Browns Brechin

Source: Browns Food Group 

The processor said it was in discussions with major retailers over increasing the availability of Scottish pork following its acquisition of the Brechin abattoir in 2022

Browns Food Group has outlined ambitious plans to grow retail pork sales in Scotland by £100m within the next five years, just over two years after it acquired the loss-making Brechin abattoir.

The future of the then Quality Pork Processors site was secured when Browns acquired it in February 2022, from farming co-ops Scotlean and Scottish Pig Producers and pork giant Pilgrim’s UK – which was its sole customer.

The Brechin plant is Scotland’s only major pig abattoir, with its acquisition by family-owned Browns complementing the company’s existing network of six processing sites within Scotland’s central belt, and helping cut out half a million road miles of “wasted transport” a year, according to Browns CEO Wayne Godfrey.

Prior to the acquisition, which reinforced Browns’ position as Scotland’s leading pork processor, Pilgrim’s UK would slaughter Scottish pork at Brechin, before transporting primal cuts to England to be further processed, Godfrey said.

“Every part of the animal would travel south to a further processing site [within the Pilgrim’s network] and in some cases on to another site to be retail-packed before it then travelled all the way back to Scotland,” he told The Grocer.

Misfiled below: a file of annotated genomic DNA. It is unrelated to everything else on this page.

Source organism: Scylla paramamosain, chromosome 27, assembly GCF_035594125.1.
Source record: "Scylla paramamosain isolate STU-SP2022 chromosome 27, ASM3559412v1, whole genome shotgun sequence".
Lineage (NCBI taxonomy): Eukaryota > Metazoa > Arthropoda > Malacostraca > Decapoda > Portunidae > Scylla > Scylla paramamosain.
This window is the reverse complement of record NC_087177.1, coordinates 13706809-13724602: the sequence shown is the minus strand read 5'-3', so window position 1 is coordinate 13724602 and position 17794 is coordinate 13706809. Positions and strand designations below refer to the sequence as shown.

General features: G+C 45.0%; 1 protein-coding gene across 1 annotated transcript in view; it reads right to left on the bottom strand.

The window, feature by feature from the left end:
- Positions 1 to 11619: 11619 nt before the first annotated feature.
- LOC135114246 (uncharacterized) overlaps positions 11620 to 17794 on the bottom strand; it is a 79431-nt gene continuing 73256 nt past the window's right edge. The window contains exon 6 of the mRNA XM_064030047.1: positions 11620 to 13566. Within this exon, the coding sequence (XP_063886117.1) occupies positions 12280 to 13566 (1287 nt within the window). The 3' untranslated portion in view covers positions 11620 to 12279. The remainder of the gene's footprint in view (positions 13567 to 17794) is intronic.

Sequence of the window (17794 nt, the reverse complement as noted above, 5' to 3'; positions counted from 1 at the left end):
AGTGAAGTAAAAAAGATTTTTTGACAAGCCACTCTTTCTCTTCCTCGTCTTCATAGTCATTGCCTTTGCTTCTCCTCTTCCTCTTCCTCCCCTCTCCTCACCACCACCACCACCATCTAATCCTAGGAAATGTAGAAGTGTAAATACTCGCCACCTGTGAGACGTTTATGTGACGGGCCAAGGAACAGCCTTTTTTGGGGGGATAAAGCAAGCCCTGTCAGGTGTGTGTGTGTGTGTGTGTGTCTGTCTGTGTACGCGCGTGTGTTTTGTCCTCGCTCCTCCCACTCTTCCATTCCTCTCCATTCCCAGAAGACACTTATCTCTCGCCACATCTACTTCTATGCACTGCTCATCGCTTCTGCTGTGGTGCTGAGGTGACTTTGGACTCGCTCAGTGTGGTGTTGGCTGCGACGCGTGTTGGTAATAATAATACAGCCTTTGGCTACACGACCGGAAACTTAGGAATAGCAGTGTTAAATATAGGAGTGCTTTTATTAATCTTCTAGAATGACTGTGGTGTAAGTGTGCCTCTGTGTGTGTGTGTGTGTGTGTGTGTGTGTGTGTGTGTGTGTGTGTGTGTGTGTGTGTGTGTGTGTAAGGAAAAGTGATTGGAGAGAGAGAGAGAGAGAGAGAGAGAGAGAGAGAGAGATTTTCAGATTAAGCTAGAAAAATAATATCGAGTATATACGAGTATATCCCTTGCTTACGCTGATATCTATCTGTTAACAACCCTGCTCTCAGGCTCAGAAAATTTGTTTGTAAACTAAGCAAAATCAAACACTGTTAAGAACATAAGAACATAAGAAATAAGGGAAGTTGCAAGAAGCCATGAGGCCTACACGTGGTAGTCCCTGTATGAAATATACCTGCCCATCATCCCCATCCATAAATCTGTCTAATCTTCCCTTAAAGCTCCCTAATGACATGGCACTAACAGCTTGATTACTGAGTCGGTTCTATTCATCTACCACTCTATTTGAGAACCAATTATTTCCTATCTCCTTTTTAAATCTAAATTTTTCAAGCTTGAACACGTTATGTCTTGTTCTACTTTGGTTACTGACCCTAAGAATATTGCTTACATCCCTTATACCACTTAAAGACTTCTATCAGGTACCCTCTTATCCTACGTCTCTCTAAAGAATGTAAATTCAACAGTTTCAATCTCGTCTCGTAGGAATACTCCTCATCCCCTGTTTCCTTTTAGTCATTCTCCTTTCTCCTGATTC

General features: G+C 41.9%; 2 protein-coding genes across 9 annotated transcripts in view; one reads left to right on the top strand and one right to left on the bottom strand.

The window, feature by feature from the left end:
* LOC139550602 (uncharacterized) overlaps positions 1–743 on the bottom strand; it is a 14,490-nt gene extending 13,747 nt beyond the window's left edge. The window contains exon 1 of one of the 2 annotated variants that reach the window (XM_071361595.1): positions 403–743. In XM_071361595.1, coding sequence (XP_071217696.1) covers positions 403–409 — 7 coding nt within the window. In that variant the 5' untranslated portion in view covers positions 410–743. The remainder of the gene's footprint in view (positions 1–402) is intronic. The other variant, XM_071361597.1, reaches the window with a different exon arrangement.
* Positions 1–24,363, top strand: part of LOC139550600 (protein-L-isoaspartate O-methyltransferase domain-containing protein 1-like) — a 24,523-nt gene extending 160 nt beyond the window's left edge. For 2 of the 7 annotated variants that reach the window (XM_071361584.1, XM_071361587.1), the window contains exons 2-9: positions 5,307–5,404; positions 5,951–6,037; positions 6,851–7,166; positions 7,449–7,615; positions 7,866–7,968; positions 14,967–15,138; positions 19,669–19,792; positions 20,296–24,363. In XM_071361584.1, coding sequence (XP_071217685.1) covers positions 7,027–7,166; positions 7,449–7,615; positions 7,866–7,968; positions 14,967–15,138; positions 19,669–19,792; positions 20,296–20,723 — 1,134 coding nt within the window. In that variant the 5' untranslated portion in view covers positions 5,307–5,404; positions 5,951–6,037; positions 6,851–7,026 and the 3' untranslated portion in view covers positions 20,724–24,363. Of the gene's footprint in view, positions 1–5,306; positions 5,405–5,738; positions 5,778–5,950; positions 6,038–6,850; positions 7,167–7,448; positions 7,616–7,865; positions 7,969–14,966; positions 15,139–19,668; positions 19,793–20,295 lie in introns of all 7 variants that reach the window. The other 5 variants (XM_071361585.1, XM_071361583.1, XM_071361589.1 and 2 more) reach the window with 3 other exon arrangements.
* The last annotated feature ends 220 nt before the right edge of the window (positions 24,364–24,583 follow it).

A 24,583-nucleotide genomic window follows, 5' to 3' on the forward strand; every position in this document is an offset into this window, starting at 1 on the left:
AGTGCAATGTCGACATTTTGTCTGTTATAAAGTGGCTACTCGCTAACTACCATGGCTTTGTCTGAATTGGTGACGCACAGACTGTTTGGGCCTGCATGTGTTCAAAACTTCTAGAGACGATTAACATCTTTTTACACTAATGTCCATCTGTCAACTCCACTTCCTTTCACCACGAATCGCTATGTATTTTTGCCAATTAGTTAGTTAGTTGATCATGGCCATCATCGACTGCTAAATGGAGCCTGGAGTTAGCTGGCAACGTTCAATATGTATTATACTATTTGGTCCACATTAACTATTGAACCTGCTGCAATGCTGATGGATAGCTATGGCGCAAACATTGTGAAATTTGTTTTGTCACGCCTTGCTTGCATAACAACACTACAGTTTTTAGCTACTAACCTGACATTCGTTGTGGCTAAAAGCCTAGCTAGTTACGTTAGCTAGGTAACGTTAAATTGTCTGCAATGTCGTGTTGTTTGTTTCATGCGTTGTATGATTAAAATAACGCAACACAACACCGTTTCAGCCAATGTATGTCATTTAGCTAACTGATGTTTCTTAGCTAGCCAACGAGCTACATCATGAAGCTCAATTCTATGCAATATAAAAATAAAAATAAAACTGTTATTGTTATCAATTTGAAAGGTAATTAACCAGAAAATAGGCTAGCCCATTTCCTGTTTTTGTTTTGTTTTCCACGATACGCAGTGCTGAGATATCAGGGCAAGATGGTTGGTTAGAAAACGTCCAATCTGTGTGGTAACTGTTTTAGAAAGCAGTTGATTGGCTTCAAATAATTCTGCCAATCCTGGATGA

Bringing Brechin into Browns’ network was “good for everyone and even more so for the farmers. For them it would have been catastrophic for the plant to close”, he added, pointing to the negative impact having no primary processing plant in Scotland would have on the market. 

Now, in partnership with Quality Meat Scotland, Browns is looking to increase production of Scottish QMS Specially Selected-accredited pork for the retail sector north of the border, helped by the fact it now had a fully integrated processing supply chain, from primary through to added-value.

Growth would be driven by increasing throughput via Brechin – which is currently operating at around 50% capacity – coupled with increased capacity at sites such as its recently expanded Kelloholm added-value plant.

Its 50 sq ft extension was opened by the Princess Royal in March and would enable Browns to expand its product range in own label and under its Kilted Pork Company brand, further enhancing its offering of added-value cooked meats, sausages, and fresh pork, Godfrey added.

“We’ve already had some great support from supermarkets in Scotland on branded but we now want to tap into more own label in better and best ranges too – we should have [more] Scottish produce in there and we can now offer that [full] supply chain to the retailers.”

The Brechin site needed to hit 100% capacity within the next two years, he added, with Browns having now “proven ourselves” to the mults and in discussions with existing partners Tesco, Lidl and Sainsbury’s over increasing Scottish pork volumes.

“All we need to do is replace a bit of British pork or foreign pork that’s coming into Scotland, and even if we fill Brechin in the longer term that will still only equate to about 25%-40% of our consumption of pork in Scotland,” he said, pointing to the opportunities for growth.

Browns saw sales increase by 15.6% to £194.3m in its most recent accounts for the year to 31 December 2022, posted with Companies House last autumn. Pre-tax profits rose by just under 21% to £13.4m.